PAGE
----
The 1.13-GHz chip was recalled a short time after Intel unveiled it July 31. The company does not plan to make the same mistakes in 2001, McCrea said.

Low-end market untapped for AMD
AMD isn't just gunning for Intel on the corporate side, as it plans to chip away at Intel's hold in the low-end PC market.

AMD thinks that its Duron chip will change the face of the market in 2001. The Duron chip family got off to a relatively slow start last summer because of lack of chipset support. However, the launch of a new Via Technologies integrated ProSavage KM133 chipset opened the door to lower PC prices.

With lower overall system prices and higher clock speeds, Duron is expected to win some market share for AMD.

"That insulates AMD a little from a sluggish PC market," Feibus said.

AMD plans to introduce new Duron chips, starting with an 850-MHz chip in January. The chip will march forward in 50-MHz increments throughout 2001, hitting 1 GHz by the end of the year.

Intel will counter by boosting the speed of its Celeron chip to 800 MHz and greater. It also will turn up the speed of Celeron's front-side bus from 66 MHz to 100 MHz.

Intel plans to keep the pressure on in the first half of 2001 by launching faster mobile Pentium III chips, including a 900 MHz and a 1 GHz, for full-size notebooks. It will debut a 500-MHz ultra-low-power Pentium III in the first quarter aimed at small subnotebooks.

And here again, AMD is looking for a piece of the pie in 2001.

The company is sampling mobile Athlon processors to PC makers and plans to ship the chips in the first quarter.

"Generically speaking, we'll have products available from immediately to a month to six weeks" after the chip is launched, AMD's Bode said.

The race for speed
Clock speeds for the new mobile Athlons have not been announced. But clearly AMD wants to be competitive with Intel.

With Intel shipping an 850-MHz mobile Pentium III, analysts predict that AMD is likely to offer 800-MHz, 850-MHz and 900-MHz mobile Athlon chips.

"We've committed to 1 GHz in 2001," Bode said.

AMD will follow the mobile Athlon with mobile Duron chips in the second quarter of 2001.

When it comes to the consumer desktop market, the Intel vs. AMD speed race is alive and well. Both companies will look to quickly increase clock speeds on their latest, greatest chips over the course of 2001.

Intel will look to quickly crank up the clock on its recently introduced Pentium 4 chip as it simultaneously drives down the price of the chip. Pentium 4 PCs will also drop as low as $1,600 in the first quarter with a 1.3-GHz Pentium 4 processor in January.

The tortoise and the hare
Pentium 4 will also reach higher speeds, with the introduction of a 1.7-GHz or faster Pentium 4 later in the first quarter of the year. Intel executives have stated publicly plans to offer a 2-GHz Pentium 4 in the third quarter. The Pentium 4 is now available at 1.4 GHz and 1.5 GHz.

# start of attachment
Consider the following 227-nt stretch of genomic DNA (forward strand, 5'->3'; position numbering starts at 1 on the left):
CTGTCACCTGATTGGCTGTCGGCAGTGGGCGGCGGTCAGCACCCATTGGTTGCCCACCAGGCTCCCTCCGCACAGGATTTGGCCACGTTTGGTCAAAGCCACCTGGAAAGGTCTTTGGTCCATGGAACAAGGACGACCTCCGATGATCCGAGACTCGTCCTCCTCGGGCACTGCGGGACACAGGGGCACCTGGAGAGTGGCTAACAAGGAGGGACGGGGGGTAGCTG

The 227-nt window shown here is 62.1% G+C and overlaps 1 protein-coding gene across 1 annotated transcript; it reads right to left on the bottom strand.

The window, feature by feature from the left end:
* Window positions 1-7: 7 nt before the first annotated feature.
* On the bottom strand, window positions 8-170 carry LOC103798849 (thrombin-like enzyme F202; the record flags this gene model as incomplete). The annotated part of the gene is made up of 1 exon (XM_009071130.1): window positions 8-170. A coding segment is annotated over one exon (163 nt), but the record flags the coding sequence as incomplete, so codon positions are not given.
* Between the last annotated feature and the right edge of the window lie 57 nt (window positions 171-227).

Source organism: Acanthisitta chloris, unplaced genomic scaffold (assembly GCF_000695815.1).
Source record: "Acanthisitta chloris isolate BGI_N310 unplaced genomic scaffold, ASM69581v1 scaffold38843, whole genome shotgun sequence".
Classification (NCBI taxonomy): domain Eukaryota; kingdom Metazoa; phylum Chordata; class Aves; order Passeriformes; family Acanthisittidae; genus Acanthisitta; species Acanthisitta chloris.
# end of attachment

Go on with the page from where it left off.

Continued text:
AMD's Athlon chip will run slightly behind in clock speed. Now at 1.2 GHz, AMD plans to introduce a 1.33-GHz Athlon chip in the first quarter. It will follow in the same quarter with newly designed Athlons, based on the Palomino processor core. The new chip will extend to 1.5 GHz and faster in the second quarter and 1.7 GHz and faster in the second half of the year. But according to current plans, it will not hit 2 GHz until the first quarter of 2002.

AMD executives insist, however--and benchmarks back them up--that Athlon PCs using the AMD 760 chipset, which offers a faster 266-MHz front side bus and higher-bandwidth Double Data Rate Synchronous Dynamic RAM, can compete with Pentium 4 systems. AMD 760-based PCs will continue to increase in availability as volumes increase and additional PC makers sign on to the technology in the first half of next year. Currently only MicronPC.com offers the 760 and DDR SDRAM.

Ironically, one factor that may help Intel in 2001 is Rambus. Rambus memory, which was something of a weight in 1999 and 2000, is fairly well-matched with the Pentium 4, said Nathan Brookwood, an analyst at Insight 64.

The chip can appropriately handle the faster data stream that Rambus memory spits at the processor. And Rambus memory is also coming down in price.

"With the Pentium 4, Rambus might actually provide some performance benefit. If the price premium stays reasonable and the performance stays demonstrable, people might go for it," Brookwood said. "The ultimate undoing of Rambus was that it wasn't coming down the cost curve fast enough."

And, as 2000 has shown, followers of the Intel/AMD chip race should come to expect the unexpected in 2001.

News.com's Michael Kanellos contributed to this report.